6. Another Week On Grande Girl 1

    Just a brief aside, photos that I have taken with one of my cameras upload direct to the Forum, but with my other camera need to be resized before I upload them, so I assume that there is a limit set somewhere for the size of files that can be uploaded. If there appears to be a loss of quality with any of the images, it's not your eyes. Also, I am struggling with technology and transferring photos directly to the Forum from One Drive, where they are now stored, which is why they are uploaded on additional posts. One day I'll get used to it, but in the meantime, please bear with me.
  7. Another Week On Grande Girl 1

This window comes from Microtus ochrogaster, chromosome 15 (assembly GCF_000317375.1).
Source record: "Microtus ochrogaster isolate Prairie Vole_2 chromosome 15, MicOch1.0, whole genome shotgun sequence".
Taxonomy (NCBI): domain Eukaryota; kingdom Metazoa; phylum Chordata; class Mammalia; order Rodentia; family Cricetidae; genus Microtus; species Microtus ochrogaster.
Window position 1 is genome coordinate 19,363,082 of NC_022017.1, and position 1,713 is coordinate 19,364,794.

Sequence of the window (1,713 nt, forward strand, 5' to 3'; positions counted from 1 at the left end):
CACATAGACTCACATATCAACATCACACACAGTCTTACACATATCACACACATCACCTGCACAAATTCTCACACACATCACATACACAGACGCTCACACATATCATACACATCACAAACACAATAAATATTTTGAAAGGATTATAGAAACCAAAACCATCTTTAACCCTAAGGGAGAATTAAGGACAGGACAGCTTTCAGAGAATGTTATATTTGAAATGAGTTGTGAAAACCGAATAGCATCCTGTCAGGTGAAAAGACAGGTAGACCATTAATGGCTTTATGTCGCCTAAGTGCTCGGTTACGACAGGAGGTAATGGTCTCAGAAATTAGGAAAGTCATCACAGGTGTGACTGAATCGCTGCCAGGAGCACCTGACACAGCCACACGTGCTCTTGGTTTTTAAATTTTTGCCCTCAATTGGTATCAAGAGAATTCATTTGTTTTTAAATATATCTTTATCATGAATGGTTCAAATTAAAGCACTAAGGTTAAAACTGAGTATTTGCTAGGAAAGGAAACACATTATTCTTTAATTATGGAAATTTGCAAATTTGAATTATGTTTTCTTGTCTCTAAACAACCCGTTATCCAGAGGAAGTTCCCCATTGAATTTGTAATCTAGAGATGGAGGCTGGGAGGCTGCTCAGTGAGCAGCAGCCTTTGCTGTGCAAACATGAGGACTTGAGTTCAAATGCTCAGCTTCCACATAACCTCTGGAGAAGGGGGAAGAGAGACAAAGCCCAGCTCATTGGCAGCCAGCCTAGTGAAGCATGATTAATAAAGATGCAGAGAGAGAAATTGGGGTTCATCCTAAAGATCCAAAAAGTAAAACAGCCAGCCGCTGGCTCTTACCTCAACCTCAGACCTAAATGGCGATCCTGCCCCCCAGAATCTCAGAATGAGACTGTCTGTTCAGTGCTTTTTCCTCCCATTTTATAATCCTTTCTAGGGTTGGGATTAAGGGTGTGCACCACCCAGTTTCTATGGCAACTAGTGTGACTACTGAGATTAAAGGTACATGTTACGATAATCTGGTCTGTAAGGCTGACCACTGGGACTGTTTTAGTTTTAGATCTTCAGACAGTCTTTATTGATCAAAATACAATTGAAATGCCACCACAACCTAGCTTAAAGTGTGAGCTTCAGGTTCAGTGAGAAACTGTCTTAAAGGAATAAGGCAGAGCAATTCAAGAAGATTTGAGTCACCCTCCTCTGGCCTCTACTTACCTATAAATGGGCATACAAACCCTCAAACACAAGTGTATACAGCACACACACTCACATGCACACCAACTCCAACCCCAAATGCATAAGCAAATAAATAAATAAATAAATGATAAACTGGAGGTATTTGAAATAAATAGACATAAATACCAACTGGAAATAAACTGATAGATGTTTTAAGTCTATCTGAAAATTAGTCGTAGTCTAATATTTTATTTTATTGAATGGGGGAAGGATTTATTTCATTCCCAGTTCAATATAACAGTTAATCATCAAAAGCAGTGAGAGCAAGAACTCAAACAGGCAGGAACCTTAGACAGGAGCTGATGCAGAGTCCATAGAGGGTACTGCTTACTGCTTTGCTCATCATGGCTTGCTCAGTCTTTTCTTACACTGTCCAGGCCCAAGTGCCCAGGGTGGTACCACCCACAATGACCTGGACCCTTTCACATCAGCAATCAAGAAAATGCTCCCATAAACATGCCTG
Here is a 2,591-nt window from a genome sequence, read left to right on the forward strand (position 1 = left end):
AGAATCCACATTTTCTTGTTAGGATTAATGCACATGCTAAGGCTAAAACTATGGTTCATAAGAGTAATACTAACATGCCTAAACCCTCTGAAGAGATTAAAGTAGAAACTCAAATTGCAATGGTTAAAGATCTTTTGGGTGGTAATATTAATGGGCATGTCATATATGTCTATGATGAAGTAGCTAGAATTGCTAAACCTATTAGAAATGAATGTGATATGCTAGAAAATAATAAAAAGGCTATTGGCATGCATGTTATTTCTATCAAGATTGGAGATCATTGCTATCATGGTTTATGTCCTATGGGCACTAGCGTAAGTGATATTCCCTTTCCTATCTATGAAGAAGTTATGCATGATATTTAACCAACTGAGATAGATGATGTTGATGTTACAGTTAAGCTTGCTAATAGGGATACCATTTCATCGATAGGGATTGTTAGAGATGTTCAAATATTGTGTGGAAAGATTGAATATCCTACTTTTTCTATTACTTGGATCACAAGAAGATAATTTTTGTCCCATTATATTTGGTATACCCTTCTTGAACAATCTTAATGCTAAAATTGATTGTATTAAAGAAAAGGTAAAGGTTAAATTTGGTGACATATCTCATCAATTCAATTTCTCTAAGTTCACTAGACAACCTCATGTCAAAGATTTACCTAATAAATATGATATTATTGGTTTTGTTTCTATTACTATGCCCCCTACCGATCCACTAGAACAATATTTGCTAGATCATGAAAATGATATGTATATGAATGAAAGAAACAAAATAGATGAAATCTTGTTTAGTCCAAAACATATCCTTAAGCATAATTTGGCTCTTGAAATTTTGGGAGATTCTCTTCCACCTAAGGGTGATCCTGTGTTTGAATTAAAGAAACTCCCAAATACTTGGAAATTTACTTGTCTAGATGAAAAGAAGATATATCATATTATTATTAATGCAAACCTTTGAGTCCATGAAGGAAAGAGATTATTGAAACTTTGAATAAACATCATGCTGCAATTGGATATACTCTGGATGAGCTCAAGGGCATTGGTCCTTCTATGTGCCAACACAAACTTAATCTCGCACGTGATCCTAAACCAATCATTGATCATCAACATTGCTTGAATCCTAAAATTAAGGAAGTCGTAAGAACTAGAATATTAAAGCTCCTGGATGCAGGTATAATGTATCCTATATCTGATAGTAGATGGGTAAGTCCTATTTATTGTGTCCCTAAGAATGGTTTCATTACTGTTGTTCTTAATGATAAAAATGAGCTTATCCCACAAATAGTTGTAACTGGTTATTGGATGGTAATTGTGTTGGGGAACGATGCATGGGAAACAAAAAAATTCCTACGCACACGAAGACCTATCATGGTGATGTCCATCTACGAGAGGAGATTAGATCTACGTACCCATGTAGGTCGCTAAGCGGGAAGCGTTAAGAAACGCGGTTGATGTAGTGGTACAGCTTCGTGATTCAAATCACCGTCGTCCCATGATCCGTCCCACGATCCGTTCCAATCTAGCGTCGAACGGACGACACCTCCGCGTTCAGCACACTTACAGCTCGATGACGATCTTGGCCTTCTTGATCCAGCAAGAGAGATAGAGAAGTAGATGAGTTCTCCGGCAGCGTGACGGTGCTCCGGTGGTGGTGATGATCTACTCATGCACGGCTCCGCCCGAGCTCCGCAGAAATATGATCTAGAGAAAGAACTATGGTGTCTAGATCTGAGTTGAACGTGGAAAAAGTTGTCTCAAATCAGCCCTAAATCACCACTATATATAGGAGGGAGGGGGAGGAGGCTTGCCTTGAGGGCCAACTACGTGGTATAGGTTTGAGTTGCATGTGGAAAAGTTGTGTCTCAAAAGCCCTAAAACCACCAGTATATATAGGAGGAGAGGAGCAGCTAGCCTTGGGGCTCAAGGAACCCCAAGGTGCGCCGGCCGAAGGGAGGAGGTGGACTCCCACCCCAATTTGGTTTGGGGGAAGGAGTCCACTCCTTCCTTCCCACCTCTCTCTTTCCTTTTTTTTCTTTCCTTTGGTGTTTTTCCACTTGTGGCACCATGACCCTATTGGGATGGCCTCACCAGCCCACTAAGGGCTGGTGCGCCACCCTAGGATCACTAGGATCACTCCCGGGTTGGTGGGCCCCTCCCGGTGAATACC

Monday 25th September As usual, I was first up. Getting the kettle on was a priority as I don’t seem to be able to function without my early morning cuppa. I pulled the curtains back to see mist hanging over the river, so headed quickly back to the cabin to pull my clothes on so I could go out and take a few photos. The wife was already up too, although there was no movement from the cabin at the sharp end where Rachel, Iain and probably Harry were obviously still sleeping. Camera in hand, I headed outside and took a few pictures, hoping that at some point during the holiday I would manage to take one worthy of a place in this year’s NBN calendar. Such vanity!! Pictures taken, I returned to Grande Girl just in time to see Iain and Debbie taking the dogs for their walk. I opened all of the saloon curtains and sat watching the river, drinking my tea and reflecting on how much being on the Broads still meant to me so many years after my first visit in 1969. Rachel and Harry emerged from the forward cabin, so I made her a coffee and went to get showered and dressed. Norwich was the planned destination and I hoped to get back to Langley Dyke, ready to cross back over Breydon in time to catch slack water at Yarmouth on Tuesday morning. The others returned with the dogs and we had toast and marmalade for breakfast before casting off from our moorings at about 09:15. The mist had cleared and there was no rain, but the sky was grey and a little disappointing after the beautiful weather we had enjoyed the previous day. There was little traffic on the river as we passed the moorings at Bramerton Common, under Postwick Viaduct and along the cut at Thorpe, before bearing right onto the Wensum at the junction of the two rivers. The cruise into Norwich was uneventful, but there is something special about entering the City on the river. There seemed to have been further changes to the buildings on either side of the river, with more development of residential properties than I recall seeing on our last visit to Norwich on Royall Commander back in 2014. I have read recently that Colmans may soon vacate the City and wonder what will happen to the land that the factory now stands on, should it close. We chugged slowly under the last bridge before the Yacht Station and paid the mooring fee, before finally securing Grande Girl at the far end of the quayside, close to Bishop Bridge. There were no other boats there as we arrived, but by the time Harry’s buggy had been set up, I could see that there were two or three others moored further along. With him safely installed, we all set off for the walk into town, to see the Cathedral again and to do some shopping. Crossing the nearby bridge, we turned left along the riverside walk to Pulls Ferry and headed along Ferry Lane before tuning past the refectory to the Cathedral. Debbie took the dogs to sit near the Edith Cavell Memorial, whilst we went for a nosey around. I never cease to be amazed by the architecture of the building and marvel at the ingenuity of the craftsmen that constructed it all those years ago. It would surely be a challenge to recreate it now, with all the available machinery and technology, never mind how it was done back then. I have visited many Cathedrals in this country and Norwich is by far my favourite, thanks in part to the fact that the area surrounding it has been largely left unspoiled by modern buildings. Iain, Rachel and Harry went for a look round together, leaving me to wander on my own, taking a few photos as I went and allowing myself a few minutes to lose myself in my thoughts with the memory of my dad and his passing still quite fresh in my mind. I re-joined the others shortly after and was pleased to see that the grey skies were beginning to give way to some sunshine as we walked along Queen Street and into the city centre. Debbie and Rachel needed to top up their cash reserves, so we paused outside Greggs whilst they went to a nearby hole-in-the-wall. We wandered through the Royal Arcade where the number of empty units came as a surprise, eventually arriving at the market. I needed a new belt, found a stall and selected one that I liked, before going to Tesco to pick up some bread and other necessary supplies. I was surprised that Rachel turned down the opportunity for more retail therapy, as she does enjoy window shopping, however we all retraced our route back to the boat and had bacon muffins for lunch, washed down with a cup of tea. There was no water hose near to where we had moored, so we cast off and tied up again, near to a hose where we topped up the tank, before finally leaving Norwich for another year. By the time we left, the Yacht Station was quite full, probably busier that I had seen it for a long time. It had clouded over again, but was still bright and not too cold and as we made our way back the way we had come earlier in the day. There was no great hurry to reach our overnight moorings, but with the app on my phone showing a steady five miles per hour, it didn’t seem too long before we arrived at Langley Dyke. I hoped that there would be space for us as we cruised slowly towards the BA moorings and was initially concerned as they appeared to be full, but was relieved to see that there was space right at the very end, so carefully turned Grande Girl round and moored without incident. Debbie and I took he dogs for a walk, accompanied by the noise of the crows settling in the woods to one side of the dyke for the night. No wonder he collective noun for them is a murder – what a racket! Once back to the boat, we watched TV for a while and had spaghetti bolognese for dinner. The effects of the Norfolk air were evident again and by just after 21:00, I was struggling to keep my eyes open, so I had a hot drink and went to bed. A return to the Northern rivers was the plan for the following day and an early start was needed.